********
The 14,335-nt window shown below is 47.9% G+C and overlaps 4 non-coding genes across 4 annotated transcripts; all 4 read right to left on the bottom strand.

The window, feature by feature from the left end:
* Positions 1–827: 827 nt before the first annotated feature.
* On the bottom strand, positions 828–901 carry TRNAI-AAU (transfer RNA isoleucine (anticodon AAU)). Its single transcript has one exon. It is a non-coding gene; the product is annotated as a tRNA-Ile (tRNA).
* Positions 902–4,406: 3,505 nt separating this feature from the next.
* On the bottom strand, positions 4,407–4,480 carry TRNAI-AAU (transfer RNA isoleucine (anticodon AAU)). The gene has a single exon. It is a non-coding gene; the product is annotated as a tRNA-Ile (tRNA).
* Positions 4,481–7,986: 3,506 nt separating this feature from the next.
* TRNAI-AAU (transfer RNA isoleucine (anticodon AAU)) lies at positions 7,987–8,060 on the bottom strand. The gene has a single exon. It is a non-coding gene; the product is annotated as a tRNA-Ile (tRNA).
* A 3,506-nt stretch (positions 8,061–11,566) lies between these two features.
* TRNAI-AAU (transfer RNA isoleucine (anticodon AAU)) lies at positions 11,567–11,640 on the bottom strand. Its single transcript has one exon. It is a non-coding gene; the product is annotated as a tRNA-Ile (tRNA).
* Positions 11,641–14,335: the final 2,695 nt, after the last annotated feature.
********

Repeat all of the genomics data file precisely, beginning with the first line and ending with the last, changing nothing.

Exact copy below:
The 14,335-nt window shown below is 47.9% G+C and overlaps 4 non-coding genes across 4 annotated transcripts; all 4 read right to left on the bottom strand.

The window, feature by feature from the left end:
* Positions 1–827: 827 nt before the first annotated feature.
* On the bottom strand, positions 828–901 carry TRNAI-AAU (transfer RNA isoleucine (anticodon AAU)). Its single transcript has one exon. It is a non-coding gene; the product is annotated as a tRNA-Ile (tRNA).
* Positions 902–4,406: 3,505 nt separating this feature from the next.
* On the bottom strand, positions 4,407–4,480 carry TRNAI-AAU (transfer RNA isoleucine (anticodon AAU)). The gene has a single exon. It is a non-coding gene; the product is annotated as a tRNA-Ile (tRNA).
* Positions 4,481–7,986: 3,506 nt separating this feature from the next.
* TRNAI-AAU (transfer RNA isoleucine (anticodon AAU)) lies at positions 7,987–8,060 on the bottom strand. The gene has a single exon. It is a non-coding gene; the product is annotated as a tRNA-Ile (tRNA).
* A 3,506-nt stretch (positions 8,061–11,566) lies between these two features.
* TRNAI-AAU (transfer RNA isoleucine (anticodon AAU)) lies at positions 11,567–11,640 on the bottom strand. Its single transcript has one exon. It is a non-coding gene; the product is annotated as a tRNA-Ile (tRNA).
* Positions 11,641–14,335: the final 2,695 nt, after the last annotated feature.